Hundreds of thousands of people in the U.S. suffer a stroke each year. Even when a stroke isn’t deadly, it inflicts considerable lasting damage. In the U.S., it’s the most common cause of severe, long-term disability. Yet, most stroke cases are preventable with effective medical management and lifestyle changes . As a leader in innovative stroke care, Regional Medical Center of San Jose embraces ongoing clinical research that contributes to better health for our community.
The possible link between depression and stroke
Emerging research suggests that depression is associated with an increased incidence of stroke. It’s too early to determine whether depression might contribute to causing stroke, or whether people with depression are simply more likely to also suffer from stroke. More research is needed in this area, but what is definitively known is that mental health can affect physical health, and vice versa.
The American Heart Association has reported that researchers in Australia evaluated 10,547 women ages 47 through 52 over a 12-year period. Their research suggests that women who are depressed are at an increased risk of stroke by a factor of 2.4.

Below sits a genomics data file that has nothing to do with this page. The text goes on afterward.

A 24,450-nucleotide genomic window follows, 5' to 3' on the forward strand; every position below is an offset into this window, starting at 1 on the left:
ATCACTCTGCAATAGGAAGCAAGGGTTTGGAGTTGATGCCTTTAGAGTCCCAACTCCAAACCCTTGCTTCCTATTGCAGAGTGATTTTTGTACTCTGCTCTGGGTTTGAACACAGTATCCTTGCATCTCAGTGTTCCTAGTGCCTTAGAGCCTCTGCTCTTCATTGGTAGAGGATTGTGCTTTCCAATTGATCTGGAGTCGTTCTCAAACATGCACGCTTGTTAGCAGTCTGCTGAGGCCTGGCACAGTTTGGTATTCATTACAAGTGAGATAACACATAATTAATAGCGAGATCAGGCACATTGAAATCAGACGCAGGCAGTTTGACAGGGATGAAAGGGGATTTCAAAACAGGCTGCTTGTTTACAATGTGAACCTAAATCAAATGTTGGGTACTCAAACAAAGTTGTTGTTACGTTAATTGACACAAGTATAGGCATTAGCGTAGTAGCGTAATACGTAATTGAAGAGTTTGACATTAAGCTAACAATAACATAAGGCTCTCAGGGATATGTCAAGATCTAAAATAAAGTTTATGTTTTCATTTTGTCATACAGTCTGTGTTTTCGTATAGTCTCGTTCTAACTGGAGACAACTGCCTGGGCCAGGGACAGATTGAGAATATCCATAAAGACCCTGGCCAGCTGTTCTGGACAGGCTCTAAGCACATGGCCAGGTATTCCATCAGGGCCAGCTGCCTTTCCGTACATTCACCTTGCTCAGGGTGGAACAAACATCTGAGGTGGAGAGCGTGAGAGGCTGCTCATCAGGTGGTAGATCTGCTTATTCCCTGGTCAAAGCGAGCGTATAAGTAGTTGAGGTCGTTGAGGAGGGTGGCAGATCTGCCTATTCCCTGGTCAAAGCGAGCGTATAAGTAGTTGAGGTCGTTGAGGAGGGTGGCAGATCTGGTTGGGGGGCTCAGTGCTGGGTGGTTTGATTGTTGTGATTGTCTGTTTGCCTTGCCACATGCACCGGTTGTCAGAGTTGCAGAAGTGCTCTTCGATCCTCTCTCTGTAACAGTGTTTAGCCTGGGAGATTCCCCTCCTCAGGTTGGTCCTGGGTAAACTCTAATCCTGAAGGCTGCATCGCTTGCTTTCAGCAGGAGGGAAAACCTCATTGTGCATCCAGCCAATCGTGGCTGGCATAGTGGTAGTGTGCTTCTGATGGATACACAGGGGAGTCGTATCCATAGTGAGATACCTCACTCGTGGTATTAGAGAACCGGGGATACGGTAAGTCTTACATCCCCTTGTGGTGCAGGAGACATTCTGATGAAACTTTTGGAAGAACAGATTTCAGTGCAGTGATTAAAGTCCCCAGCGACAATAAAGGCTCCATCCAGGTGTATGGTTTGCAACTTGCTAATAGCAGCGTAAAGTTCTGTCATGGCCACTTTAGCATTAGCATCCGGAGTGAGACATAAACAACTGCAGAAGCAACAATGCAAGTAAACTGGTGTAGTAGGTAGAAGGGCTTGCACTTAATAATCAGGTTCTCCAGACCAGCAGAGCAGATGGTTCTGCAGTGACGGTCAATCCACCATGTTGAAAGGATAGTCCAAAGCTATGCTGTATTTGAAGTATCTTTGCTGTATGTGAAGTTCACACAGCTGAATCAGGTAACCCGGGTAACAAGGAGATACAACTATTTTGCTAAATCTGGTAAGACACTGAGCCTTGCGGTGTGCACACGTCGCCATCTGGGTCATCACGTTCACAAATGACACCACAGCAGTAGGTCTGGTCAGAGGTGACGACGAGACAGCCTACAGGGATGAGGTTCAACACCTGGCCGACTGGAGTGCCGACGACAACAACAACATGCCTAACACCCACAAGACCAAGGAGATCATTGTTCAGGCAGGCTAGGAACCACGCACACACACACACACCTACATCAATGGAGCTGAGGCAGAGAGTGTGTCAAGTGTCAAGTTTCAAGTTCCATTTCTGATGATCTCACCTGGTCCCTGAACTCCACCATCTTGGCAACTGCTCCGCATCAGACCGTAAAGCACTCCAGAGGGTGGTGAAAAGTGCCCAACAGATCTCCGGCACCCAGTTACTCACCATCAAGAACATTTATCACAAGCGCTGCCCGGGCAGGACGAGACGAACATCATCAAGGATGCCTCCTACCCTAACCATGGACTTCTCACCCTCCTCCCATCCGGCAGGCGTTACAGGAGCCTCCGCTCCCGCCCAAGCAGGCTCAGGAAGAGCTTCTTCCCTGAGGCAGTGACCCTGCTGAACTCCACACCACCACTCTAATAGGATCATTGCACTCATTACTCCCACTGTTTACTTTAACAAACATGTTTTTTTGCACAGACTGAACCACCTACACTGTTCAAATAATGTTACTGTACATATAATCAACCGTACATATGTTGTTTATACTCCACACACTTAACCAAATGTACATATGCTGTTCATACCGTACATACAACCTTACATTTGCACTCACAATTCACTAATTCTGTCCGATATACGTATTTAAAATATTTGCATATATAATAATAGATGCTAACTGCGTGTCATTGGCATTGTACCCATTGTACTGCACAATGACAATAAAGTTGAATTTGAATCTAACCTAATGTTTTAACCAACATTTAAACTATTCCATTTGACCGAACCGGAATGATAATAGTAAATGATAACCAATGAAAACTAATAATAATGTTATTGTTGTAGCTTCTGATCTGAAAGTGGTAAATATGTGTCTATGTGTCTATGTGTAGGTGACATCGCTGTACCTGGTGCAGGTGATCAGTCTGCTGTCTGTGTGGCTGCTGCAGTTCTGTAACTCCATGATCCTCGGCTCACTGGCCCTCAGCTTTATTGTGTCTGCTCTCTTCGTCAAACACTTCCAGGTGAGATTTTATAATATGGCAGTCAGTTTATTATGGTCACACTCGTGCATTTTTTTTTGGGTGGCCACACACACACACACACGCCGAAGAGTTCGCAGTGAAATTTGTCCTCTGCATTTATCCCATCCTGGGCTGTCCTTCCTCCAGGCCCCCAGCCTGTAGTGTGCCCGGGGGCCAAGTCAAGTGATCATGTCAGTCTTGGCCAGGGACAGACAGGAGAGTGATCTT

The researchers then accounted for other factors that can contribute to stroke, such as heart disease, obesity, diabetes and lifestyle factors. Even with the adjusted figures, the researchers found that depressed women are still at an increased risk by a factor of 1.9. In other words, the suggestion is that depression might double a woman’s risk of stroke.
The ways you can lower your risk of stroke
Your cardiovascular health is just one more compelling reason to prioritize mental health. If you think you might be experiencing persistent depressive symptoms, your doctor can help. You deserve good quality of life.
Other ways you can reduce your risk of stroke include:
- Quit smoking, if applicable
- Avoid secondhand smoke
- Maintain a healthy weight
- Limit or abstain from alcohol
- Eat a nutritious diet with plenty of fiber
- Exercise on most days of the week
In addition to enjoying a healthy lifestyle, you can work with your doctor to get any chronic medical conditions under control. The following conditions can increase the risk of stroke:
- High blood pressure
- Sleep apnea
If you or someone else requires stroke care in San Jose, please call 911 without delay. Every second counts, and Comprehensive Stroke Center at Regional Medical Center of San Jose works closely with emergency responders to provide immediate care to our patients. General healthcare questions may be directed to a registered nurse at (888) 762-8881.